Vyom Sharma, Doctor, Magician and Mentalist

17 July, 2018

     Dr Vyom Sharma

After gaining his medical degree in 2008, Vyom Sharma completed specialist training and currently works in Melbourne as a General Practitioner. However alongside his clinical work, he has carved out a career in show business.

As a magician and mentalist, he has performed live stage shows at the Sydney Opera House, Edinburgh Fringe Festival, Melbourne International Comedy Festival, and was a grand finalist on Australia’s Got Talent.

His knowledge of medicine, combined with his experiences with the psychology of deception have afforded him a rare insight into the human experience of truth and persuasion. He explores the neuroscience of deception and beliefs as a regular Guest Lecturer at Monash University’s school of biological sciences.

He has debunked pseudoscientific therapies in the media, including Fairfax newspapers, Triple R radio and medical trade magazines.

Vyom Sharma will be our featured speaker at next Skeptics Café  (Monday August 20)

He will also appear at Australian Skeptics Annual Convention in Sydney over the weekend of October 13 & 14


Sharon Hill’s Spooky Geology

25 May, 2018

We have much pleasure in announcing Sharon Hill as our June Skeptics Café speaker. Sharon is a Pennsylvanian geologist who researches the paranormal, pseudoscience, and anomalous natural phenomena.

As well as being a prolific columnist and speaker she is a co-founder of

Doubtful News

and hosts the podcast 15 Credibility Street.

She is the author of Scientifical Americans: The Culture of Amateur Paranormal Researchers.

Skeptics Café is a regular monthly event and members of the public are welcome.

Monday  June 18, The Clyde Hotel Carlton, 8pm (or join us for a meal from 6 pm)


3D printing, teeth and human evolution

1 April, 2018

Dr Varsha Pilbrow spoke at March’s Skeptics Café. Dr Pilbrow is a Lecturer in the Department of Anatomy and Neuroscience at Melbourne University.

She specializes in the dental morphology of the living apes, and is currently working on international research projects in the study of fossil hominids and  in bioarchaeology, studying the physical anthropology of human skeletal remains from archaeological sites at the cross-roads of major human migration routes. Read the rest of this entry »


The Whack – a – Mole Project and the TGA.

8 November, 2017

by Ken Greatorex

 

Whack-a-Mole?

Whack-a-Mole was a popular 1970s arcade game which consisted of repeatedly hitting cartoon moles on the head with a cartoon hammer. Moles nevertheless kept cropping up with undiminished energy more or less at random; so the term Whack-a-mole came to signify “a repetitious and futile task.

Problems with Regulation of Therapeutic Goods

The situation regarding the regulation of therapeutic goods in Australia is unsatisfactory. The complaints process is frustrating, exhausting and often ineffectual. Complaints to the Therapeutics Goods Administration (TGA) must be made against one product or service at a time. Because such complaints are almost invariably made by volunteers, and there is no financial incentive to complain, only a relatively tiny number of questionable products ever get put under the microscope.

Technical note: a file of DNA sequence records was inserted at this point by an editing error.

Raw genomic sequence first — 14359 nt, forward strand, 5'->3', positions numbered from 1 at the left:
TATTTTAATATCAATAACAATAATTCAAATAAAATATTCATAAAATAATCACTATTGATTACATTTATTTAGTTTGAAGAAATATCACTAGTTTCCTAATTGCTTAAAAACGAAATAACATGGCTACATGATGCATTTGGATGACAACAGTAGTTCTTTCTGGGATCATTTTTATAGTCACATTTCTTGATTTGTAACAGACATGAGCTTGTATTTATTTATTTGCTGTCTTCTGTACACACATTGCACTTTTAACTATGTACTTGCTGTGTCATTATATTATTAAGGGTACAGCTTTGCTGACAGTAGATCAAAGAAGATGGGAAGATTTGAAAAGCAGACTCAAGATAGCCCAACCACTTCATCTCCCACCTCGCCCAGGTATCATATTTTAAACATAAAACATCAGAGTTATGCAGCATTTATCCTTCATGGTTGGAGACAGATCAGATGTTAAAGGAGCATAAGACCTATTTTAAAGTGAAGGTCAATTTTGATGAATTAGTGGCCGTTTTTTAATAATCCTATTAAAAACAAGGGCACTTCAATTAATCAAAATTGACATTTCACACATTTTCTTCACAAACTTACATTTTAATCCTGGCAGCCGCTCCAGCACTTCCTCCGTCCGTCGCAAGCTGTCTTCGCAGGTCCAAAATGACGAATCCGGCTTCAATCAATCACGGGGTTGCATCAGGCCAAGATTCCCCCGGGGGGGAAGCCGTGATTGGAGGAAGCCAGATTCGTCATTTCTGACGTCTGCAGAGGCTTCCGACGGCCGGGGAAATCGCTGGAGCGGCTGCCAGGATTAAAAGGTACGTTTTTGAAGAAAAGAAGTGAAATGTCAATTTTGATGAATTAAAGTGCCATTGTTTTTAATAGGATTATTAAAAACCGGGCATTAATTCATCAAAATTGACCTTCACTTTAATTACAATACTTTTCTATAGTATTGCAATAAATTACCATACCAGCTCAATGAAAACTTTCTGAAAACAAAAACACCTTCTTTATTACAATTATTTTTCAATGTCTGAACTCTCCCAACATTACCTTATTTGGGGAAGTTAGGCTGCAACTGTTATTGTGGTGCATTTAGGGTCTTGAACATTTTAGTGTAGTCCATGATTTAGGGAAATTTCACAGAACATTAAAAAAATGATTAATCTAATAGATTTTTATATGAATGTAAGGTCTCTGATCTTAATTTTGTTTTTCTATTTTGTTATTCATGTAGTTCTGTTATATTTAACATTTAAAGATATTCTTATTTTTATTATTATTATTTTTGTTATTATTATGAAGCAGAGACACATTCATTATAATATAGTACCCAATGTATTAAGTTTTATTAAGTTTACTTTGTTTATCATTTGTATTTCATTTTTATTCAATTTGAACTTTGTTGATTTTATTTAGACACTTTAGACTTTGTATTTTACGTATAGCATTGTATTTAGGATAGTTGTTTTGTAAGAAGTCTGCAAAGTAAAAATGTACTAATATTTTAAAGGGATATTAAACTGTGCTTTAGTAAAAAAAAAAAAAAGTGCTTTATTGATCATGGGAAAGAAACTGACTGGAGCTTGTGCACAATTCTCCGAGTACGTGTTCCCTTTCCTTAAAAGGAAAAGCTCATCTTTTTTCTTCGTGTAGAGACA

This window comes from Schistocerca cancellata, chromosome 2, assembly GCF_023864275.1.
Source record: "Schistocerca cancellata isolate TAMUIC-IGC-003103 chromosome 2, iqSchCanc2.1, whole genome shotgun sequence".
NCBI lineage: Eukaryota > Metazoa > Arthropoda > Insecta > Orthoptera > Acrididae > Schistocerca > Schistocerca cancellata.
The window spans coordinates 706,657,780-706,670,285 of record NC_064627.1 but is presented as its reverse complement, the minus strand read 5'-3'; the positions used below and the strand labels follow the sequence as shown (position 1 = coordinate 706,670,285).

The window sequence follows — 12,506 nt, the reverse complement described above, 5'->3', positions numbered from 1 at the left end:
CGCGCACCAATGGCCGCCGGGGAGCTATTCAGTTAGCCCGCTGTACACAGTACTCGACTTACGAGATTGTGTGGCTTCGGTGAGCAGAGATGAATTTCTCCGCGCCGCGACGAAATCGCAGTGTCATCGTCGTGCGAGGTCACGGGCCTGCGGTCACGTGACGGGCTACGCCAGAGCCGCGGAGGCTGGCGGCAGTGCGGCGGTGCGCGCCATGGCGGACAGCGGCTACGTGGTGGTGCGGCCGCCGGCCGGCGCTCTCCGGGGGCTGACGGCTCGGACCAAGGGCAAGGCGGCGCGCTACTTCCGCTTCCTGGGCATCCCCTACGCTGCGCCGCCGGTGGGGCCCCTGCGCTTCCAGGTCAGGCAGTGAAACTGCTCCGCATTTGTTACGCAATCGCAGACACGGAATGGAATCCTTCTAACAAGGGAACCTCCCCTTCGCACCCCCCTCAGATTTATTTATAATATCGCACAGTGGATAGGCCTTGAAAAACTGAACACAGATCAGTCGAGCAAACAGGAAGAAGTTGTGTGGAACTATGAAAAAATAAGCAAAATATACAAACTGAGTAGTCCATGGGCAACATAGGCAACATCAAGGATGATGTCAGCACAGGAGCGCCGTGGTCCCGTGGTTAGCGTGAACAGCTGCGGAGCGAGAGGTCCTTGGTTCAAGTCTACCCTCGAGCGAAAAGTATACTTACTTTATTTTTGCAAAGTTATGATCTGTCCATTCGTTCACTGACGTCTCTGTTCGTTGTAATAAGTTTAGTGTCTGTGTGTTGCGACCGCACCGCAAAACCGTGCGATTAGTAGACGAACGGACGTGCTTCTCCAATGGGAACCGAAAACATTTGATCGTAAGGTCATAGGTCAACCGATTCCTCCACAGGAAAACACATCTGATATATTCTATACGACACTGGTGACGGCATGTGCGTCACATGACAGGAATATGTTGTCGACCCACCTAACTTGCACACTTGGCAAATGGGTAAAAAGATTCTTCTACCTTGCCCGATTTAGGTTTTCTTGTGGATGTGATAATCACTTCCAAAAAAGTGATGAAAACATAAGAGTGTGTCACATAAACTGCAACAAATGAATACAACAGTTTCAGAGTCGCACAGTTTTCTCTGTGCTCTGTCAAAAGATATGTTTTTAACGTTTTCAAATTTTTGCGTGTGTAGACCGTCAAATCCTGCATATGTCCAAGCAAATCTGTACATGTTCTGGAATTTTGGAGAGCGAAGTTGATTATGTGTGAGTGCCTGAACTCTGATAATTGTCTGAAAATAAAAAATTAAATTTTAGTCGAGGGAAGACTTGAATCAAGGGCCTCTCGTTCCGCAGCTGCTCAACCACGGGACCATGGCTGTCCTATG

An astonishing 87 % of such complaints have historically been upheld. Yet the offending companies rarely receive more than “a slap on the wrists”.

Read the rest of this entry »


Staying Rational in a World of Tweets, Fake News, Alternative Facts and Sound Bites

30 June, 2017

by William P. Hall
william-hall@bigpond.com
http://www.orgs-evolution-knowledge.net 

( based on a presentation at Vic Skeptics Café, 19 June 2017 at the Clyde Hotel, Carlton, Vic)

Today we are living in a world of Twitter, Facebook, Instagram, and blogs where anyone (even President Trump) can instantly post their ideas to the world for essentially no cost. We are also living in dangerous times where exploding human populations and technologies are affecting the planet’s climate and natural resources where extreme concentrations of wealth and power, warfare, epidemics, climate extremes, ecological collapses and famine threaten humanity’s survival. Unsurprisingly there are often conflicts between vested interests seeking wealth, power and control versus those concerned with the futures of our descendents and of humanity in general. Both are heavy users of the new media. Read the rest of this entry »


Skeptics Café – Change of Venue

20 December, 2016

Twelve years of Vic Skeptics’ tradition came to an end this week when La Notté Restaurant closed indefinitely.

Next January’s Skeptics Café (Monday January 16) will go ahead at The Clyde Hotel, corner of Cardigan and Elgin Streets in Carlton. Some of our readers will already be familiar with The Clyde as the site of our recent Convention Trivia Night.clydelocation

We’ll be in The Lounge. You enter through the beer garden in Cardigan Street. After an optional meal from 6pm with food and drinks at quite reasonable pub prices, Tim Harding will speak on Scientific Skepticism vs Philosophical Skepticism at 8 pm. Those staying on for the talk will be asked to contribute $4.

Street parking can be tight in that area, but tends to open up after six pm. The Eastern Precinct Car Park is very convenient, being next door to the venue in Cardigan Street with a standard $5 fee after 5 pm.

It’s very accessible by public transport: Tram 1 or 8 every 6 minutes stops in Elgin Street at Stop 112.


Soapbox!

30 April, 2016

_ _soapbox

This brief article takes note of an auspicious conjunction of events in May. Both Vic Skeptics and our good friends at Mordi Skeptics have a Soapbox evening as our monthly public meeting.

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